As Ratan Tata, chairman of the Tata Group, observed, “If you choose not to participate in [corruption], you leave behind a fair amount of business.”
Much has been written about the benefits of doing business in India — low input costs, easy access to labor and a massive consumer base. Less has been said about the ability of companies in India to thrive by bending rules, greasing palms and broadening ethical boundaries. At a time when the issue of corruption threatens the stability of the Indian government and scandals unearthed in sectors from sports to telecommunications total tens of billions of dollars, it is becoming increasingly critical for multinational managers to ask whether business success in India comes at an ethical cost.
Following the 1991 fiscal reforms, India’s growth story is entering its third decade in dramatic fashion. Annual growth bordering on double digits, a middle class set to grow eightfold in the coming two decades and 800 million mobile subscribers are but a few highlights of the narrative that has reshaped the global business landscape. The sheer magnitude of the opportunity has brought multinational businesses racing to the subcontinent from all over the world for a slice of the burgeoning pie: In a recent survey conducted by the United Nations Conference on Trade and Development (UNCTAD), India replaced the U.S. as the second-most important foreign direct investment (FDI) destination for transnational corporations.
Swimming against the Current
Yet even a small slice of that pie has been elusive for many transnationals. Goldman Sachs India admitted that growth to date has been slow, as the company’s priority has been to protect its reputation by dealing only with clients with the highest ethical standards. The German firm Enercon, the world’s fifth-largest wind turbine manufacturer, was forced to walk away from its US$566 million joint venture after being intimidated by authorities and failing to find legal recourse to what it termed “government-abetted theft.” Even Ratan Tata admitted that officials’ expectations of bribes were the reason he did not establish a domestic airline.
Understandably, frustration abounds for foreign entrants. An extensive 2010 survey by the Federation of Indian Chambers of Commerce and Industry (FICCI) found that only 12% of foreign companies rated the overall legal framework and regulatory mechanism as “good.” Furthermore, when asked about ground-level hassles, only 14% reported the situation as comfortable while 93% found procedural delays to be a serious concern.
In discussions with executives of multibillion-dollar companies, from Jet Airways to McKinsey & Company, it became clear that success in India requires a unique approach. Managers across industries agree that the heart of the Indian competitive advantage lies in the concept of jugaad, or, as defined by the former CEO of a leading Indian real estate group, “finding a way to your cheese.” Eighty-one percent of Indian businessmen surveyed by the Legatum Institute said that jugaad was the key reason for their success. It is this innovation through whatever means necessary, like water flowing through the paths of least resistance, that has formed the backbone of India’s growth story.
Slicing through bureaucracy, inadequate infrastructure and chaotic environments demands a unique genius — one that sometimes neglects Western ethical norms. Ethically questionable scenarios in the Indian market range from the mundane to the spectacular. Certainly, at the civic level, day-to-day business will often find one across the table from bureaucratic gatekeepers selling their signatures at monopoly prices. However, cultivating “mutually beneficial” political relationships is perhaps even more important as the deal value rises. Earlier in 2011, taped conversations released by the Indian Supreme Court detailed the role of Member of Parliament and well-known power broker Amar Singh in helping a leading commodities player, Bajaj Hindusthan Sugar, fix policy, obtain clearance and resolve legal irregularities. On the recordings, Singh assured his clients that “no one can do things for you like I do. Whatever you wish will happen, as long as I remain in power.”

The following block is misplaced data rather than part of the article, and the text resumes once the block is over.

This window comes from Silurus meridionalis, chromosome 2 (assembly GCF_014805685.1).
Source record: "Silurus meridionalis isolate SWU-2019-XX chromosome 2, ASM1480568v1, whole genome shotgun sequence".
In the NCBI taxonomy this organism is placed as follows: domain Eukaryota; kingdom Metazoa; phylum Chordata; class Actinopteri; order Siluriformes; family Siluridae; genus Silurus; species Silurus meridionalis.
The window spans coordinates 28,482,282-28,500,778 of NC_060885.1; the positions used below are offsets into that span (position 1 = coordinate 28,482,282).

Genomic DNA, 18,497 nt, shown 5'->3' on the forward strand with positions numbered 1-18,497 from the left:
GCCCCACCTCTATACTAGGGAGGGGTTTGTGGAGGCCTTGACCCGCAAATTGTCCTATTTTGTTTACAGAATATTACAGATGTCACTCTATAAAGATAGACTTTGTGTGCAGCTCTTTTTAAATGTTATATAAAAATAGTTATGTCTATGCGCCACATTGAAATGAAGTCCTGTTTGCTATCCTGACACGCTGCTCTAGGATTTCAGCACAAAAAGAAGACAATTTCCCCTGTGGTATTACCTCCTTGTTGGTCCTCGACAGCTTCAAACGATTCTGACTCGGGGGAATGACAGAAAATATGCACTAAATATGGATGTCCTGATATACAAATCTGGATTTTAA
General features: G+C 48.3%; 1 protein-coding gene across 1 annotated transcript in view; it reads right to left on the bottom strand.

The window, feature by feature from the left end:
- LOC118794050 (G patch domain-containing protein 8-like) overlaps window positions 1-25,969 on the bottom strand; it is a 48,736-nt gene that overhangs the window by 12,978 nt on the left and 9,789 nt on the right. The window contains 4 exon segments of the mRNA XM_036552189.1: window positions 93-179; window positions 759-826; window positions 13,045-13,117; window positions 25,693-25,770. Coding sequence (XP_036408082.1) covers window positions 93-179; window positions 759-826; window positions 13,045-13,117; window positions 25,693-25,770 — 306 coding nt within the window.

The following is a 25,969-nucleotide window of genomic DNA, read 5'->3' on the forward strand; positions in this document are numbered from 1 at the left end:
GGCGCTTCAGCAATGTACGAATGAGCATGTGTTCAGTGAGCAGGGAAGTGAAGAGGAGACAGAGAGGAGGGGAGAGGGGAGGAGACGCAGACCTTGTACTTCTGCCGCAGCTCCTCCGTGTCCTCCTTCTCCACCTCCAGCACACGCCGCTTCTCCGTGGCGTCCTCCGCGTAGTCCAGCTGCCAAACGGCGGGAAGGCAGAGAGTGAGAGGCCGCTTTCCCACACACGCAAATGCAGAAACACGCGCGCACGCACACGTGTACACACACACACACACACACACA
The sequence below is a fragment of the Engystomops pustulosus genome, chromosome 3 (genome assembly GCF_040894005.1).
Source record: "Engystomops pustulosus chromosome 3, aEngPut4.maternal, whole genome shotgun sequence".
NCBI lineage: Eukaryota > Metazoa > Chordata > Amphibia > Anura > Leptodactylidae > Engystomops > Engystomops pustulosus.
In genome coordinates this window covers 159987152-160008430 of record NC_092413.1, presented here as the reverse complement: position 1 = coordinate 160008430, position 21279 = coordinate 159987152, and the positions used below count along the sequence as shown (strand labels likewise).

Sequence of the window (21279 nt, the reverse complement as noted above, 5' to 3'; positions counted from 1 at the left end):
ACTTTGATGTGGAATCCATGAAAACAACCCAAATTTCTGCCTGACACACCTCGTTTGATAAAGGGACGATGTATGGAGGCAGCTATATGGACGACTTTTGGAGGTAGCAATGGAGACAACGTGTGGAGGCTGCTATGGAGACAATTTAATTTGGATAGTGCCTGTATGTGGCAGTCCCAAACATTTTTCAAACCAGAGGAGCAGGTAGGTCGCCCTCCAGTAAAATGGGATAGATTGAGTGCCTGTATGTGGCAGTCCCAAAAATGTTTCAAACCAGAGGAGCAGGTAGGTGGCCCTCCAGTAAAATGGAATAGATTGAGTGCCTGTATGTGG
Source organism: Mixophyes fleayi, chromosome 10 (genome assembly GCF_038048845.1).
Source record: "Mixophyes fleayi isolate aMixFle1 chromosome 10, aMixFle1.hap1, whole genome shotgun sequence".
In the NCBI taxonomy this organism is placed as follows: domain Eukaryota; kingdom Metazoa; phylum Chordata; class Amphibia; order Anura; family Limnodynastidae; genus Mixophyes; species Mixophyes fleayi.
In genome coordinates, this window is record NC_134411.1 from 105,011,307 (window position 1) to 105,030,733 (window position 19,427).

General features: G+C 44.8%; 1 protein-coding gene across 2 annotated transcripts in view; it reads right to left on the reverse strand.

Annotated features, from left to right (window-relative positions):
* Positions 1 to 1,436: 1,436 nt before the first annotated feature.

The pervasiveness of jugaad in modern Indian business — and its relatively lower profile in developed Western economies — speaks volumes. To the casual observer, this juxtaposition brings to mind Kipling’s famous words, “Oh, East is East and West is West, and never the twain shall meet.” This evokes stereotypes of the unethical emerging East and the ethical emerged West, of the delta between developing and developed markets, of a necessary barrier that emerging markets will have to breach before they count themselves among the financial elite.
However, this may be far from reality.
Of Cultural Contexts and Ethical Equilibriums
Many multinational managers may wonder whether India is moving toward more “Western” business ethics or whether it has already reached a static state. While most have assumed the former, it is important to recognize the unique features of Indian culture that provide additional context.
Historically, Indian society has placed great emphasis on loyalty to the collective, be it one’s caste, village or family. This drives a culture of favors, friendship and clanship that clashes with the Western concepts of conflict of interest and pure meritocracy. The Indian ethos emerges in a survey of Indian government officials who explicitly value loyalty over competence when making hiring decisions.
Furthermore, Indian literary history fully embraces the concept of noble ends justifying dubious means. Three texts intrinsic to Indian culture and philosophy help to explain the current business landscape: the epics Ramayana and Mahabarata and the economic treatise Arthshastra.
In both the Ramayana and the Mahabharata, even gods resort to deceit and trickery to accomplish their ends. In the latter, Lord Krishna repeatedly devises “underhanded” methods to defeat the opposing army — going so far as to encourage the protagonist, Arjuna, to attack and kill an unarmed adversary.
In addition, the Arthshastra is often cited publicly by prominent politicians and businessmen as the foundation of their strategic thought. Written to advise a king on statecraft, economic policy and military strategy, the work advocates the use of deception and sometimes brutal measures for the common good. Max Weber described Machiavelli’s draconian Prince as harmless when compared to Arthshastra, whose topics range from “when a nation should violate a treaty and invade” to “when killing domestic opponents is wise.”
It may be presumptuous to view Indian culture, one that has thrived for three thousand years, through a Western ethical lens. Both civilizations have different origins and therefore, are likely to have different ethical equilibriums.
The Millstone around India’s Neck …
India’s lax ethical standards, coupled with a rigid bureaucracy and weak enforcement mechanisms, have certainly hurt the country in many ways. The causes of this fiscal pain can be seen at the government, corporate and individual levels.